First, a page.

Communism: an ideology that seeks to create human equality by eliminating private property and market forces.
• Marx believed that there was inherent conflict between what he termed the base (the economic system of
society, made up of technology and class relations between people) and the superstructure (institutions like
religion, culture, and national identity) that Marx saw as exploiting the base.
• Communism sought to remake social institutions that it saw as part of the exploitive superstructure. This
included suppressing religion, envisioning the elimination of marriage, providing greater work and political
opportunities for women, and eliminating ethnic and national identities.
• Marx believed that human history moved through a series of phases, and that economic conflict leads to
revolutions that would move the world from feudalism though capitalist democracy, and ultimately a
communist utopia. This was a process known as dialectical materialism.
o In Marx’s theory, the communist utopia would be a world without states, and he envisioned a world of
total equality without the conflicts of nationalism.
o Bourgeoisie: propertyowning middle class
o Proletariat: working class
o Vanguard of the proletariat: small revolutionary movement that could seize power on behalf of the
people, who may lack consciousness necessary to rise up
Marx argued that communism would emerge only where capitalism was strongest and thus
most prone to collapse. However, Lenin in Russia and Mao in China led communist
revolutions in states with low levels of economic development.
o The party structure resembled a state—general secretary as the executive, a Politburo as the cabinet,
the Central Committee as the legislature, and even local cells of supporters—but these institutions
usually merely approved whatever party leadership desired.
o Communist ideology shaped state policy making and legitimized authoritarian control.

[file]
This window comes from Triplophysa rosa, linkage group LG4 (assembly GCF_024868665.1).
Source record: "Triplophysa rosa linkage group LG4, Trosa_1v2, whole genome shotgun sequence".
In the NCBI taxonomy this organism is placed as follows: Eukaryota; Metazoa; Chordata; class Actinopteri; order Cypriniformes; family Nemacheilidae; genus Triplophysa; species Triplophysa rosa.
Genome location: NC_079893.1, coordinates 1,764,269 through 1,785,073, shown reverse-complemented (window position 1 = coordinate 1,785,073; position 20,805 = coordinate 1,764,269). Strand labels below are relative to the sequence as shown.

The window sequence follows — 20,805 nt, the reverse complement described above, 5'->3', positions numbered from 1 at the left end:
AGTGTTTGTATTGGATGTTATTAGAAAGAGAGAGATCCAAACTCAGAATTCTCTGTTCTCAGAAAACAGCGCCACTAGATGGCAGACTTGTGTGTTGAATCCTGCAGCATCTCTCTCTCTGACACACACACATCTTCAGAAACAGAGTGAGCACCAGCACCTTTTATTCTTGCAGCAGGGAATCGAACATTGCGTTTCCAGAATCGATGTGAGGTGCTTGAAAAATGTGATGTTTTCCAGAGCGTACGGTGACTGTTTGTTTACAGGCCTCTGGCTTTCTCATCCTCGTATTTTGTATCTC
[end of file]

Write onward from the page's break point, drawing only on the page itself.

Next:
o Partystate: a political system in which the roles of head of state and hear of government are assigned
to separate executive offices
Rise of Communism
• October Revolution ▯First successful communist revolution, no water no food no housing, people were
looking for security, family you were born into determined your future (lack of upward mobility)
• Eastern Europe between World War I and World War II
• Weak states ▯people searching for stability and losing faith in politics, governments using state machinery to
stay in power
• To survive people focused on subverting or working underneath rule of law, after revolution people were used
to subverting law so law didn’t apply
• Sovietization ▯colonization of Soviet organizations, every communist organization was controlled by Soviets
and Moscow, strategies and goals all imposed by Moscow
1940’s – Rise of Communism
• Vacuum of power – state collapsed and old rulers gone, everyone was in disarray except communists
o Easy for them to take control because they had a clear ideal and motive (strong organization and strong
goals) o Free democratic election: be part of a genuine democratic government but aim for key ministries
o Interior ministry (police)
o Always go after left wing first
o Went from genuine collation
1950’s – Entrenchment of Regimes
• By 1950’s Communist regime was firmly entrenched
• List of people who were politically suited for jobs, not based on act